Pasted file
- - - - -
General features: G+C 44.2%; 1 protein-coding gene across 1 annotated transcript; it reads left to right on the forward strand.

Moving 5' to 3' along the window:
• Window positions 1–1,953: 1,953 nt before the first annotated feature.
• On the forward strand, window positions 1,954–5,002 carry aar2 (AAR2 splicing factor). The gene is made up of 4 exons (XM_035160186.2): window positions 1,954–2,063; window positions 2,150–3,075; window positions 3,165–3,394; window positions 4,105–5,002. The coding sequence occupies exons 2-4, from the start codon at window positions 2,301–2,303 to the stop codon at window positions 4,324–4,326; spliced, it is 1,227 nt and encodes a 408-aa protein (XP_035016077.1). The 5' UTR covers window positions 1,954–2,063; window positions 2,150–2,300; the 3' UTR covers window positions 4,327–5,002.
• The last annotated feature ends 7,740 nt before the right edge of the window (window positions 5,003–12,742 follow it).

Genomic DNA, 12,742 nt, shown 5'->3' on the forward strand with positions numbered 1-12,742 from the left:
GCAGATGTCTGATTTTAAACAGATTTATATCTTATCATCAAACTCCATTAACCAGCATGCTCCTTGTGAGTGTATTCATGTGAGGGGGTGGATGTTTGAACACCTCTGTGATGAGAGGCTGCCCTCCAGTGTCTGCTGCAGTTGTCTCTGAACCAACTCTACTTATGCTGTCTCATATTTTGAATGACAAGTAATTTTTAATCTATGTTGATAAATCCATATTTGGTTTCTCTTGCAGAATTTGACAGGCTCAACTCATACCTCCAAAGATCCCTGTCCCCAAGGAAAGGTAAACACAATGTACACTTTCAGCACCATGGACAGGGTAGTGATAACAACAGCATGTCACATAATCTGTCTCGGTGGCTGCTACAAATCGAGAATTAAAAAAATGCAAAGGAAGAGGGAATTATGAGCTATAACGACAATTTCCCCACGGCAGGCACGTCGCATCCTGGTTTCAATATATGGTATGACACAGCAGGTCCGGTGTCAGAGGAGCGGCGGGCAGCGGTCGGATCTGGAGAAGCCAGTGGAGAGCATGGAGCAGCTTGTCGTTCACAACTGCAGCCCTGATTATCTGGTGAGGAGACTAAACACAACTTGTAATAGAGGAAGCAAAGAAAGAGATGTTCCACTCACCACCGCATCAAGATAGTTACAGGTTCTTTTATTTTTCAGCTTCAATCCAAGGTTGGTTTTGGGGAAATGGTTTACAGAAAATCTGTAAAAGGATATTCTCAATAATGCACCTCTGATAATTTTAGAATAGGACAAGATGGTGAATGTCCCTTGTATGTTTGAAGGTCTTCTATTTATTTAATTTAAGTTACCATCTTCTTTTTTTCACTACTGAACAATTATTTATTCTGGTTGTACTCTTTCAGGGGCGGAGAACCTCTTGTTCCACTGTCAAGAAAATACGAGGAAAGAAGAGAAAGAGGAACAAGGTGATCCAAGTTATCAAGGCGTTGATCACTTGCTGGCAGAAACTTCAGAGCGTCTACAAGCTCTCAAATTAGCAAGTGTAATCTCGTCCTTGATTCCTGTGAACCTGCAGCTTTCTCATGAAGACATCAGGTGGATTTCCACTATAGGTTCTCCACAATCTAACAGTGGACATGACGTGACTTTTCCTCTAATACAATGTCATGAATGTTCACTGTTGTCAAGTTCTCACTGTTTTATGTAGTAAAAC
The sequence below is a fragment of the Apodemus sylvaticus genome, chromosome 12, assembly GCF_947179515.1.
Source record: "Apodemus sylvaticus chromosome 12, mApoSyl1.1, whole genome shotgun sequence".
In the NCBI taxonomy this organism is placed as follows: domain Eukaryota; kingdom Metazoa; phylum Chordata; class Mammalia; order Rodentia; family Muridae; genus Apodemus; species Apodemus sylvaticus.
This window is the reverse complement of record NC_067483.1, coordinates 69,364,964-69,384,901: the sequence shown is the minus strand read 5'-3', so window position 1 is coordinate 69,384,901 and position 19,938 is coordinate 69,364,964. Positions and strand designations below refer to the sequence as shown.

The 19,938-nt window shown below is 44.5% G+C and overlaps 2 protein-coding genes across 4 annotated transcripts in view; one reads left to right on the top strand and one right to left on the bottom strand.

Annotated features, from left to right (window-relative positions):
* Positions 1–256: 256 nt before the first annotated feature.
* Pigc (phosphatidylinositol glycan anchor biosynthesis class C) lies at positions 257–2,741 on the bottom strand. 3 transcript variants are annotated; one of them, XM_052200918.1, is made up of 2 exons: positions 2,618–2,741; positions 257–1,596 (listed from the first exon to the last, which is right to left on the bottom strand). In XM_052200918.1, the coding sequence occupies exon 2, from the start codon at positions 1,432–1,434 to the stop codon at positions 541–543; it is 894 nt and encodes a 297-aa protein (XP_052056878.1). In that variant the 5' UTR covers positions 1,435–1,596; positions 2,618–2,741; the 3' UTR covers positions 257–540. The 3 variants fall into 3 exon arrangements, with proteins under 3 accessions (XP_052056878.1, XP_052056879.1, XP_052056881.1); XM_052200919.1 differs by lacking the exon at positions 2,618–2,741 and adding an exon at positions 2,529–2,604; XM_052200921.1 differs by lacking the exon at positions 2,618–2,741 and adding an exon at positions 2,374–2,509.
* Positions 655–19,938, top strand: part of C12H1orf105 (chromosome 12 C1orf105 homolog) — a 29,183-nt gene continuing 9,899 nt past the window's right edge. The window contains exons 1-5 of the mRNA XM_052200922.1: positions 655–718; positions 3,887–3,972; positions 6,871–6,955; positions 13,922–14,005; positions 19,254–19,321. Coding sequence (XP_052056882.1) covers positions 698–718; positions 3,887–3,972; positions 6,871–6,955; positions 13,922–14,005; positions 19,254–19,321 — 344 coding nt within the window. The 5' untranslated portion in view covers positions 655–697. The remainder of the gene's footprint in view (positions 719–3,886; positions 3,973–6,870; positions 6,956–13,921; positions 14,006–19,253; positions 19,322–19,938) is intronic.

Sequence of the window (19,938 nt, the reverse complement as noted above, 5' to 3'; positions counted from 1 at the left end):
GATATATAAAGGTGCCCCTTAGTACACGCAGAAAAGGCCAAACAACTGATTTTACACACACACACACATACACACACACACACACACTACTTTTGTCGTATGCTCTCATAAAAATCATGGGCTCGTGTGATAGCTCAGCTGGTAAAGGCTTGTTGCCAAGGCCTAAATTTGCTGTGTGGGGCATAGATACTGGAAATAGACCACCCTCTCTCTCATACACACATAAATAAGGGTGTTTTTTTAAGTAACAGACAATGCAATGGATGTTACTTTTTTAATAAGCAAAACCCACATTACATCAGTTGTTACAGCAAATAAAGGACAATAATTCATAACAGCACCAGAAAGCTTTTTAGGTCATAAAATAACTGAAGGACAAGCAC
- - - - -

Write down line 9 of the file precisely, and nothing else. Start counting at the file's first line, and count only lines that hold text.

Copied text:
Source record: "Apodemus sylvaticus chromosome 12, mApoSyl1.1, whole genome shotgun sequence".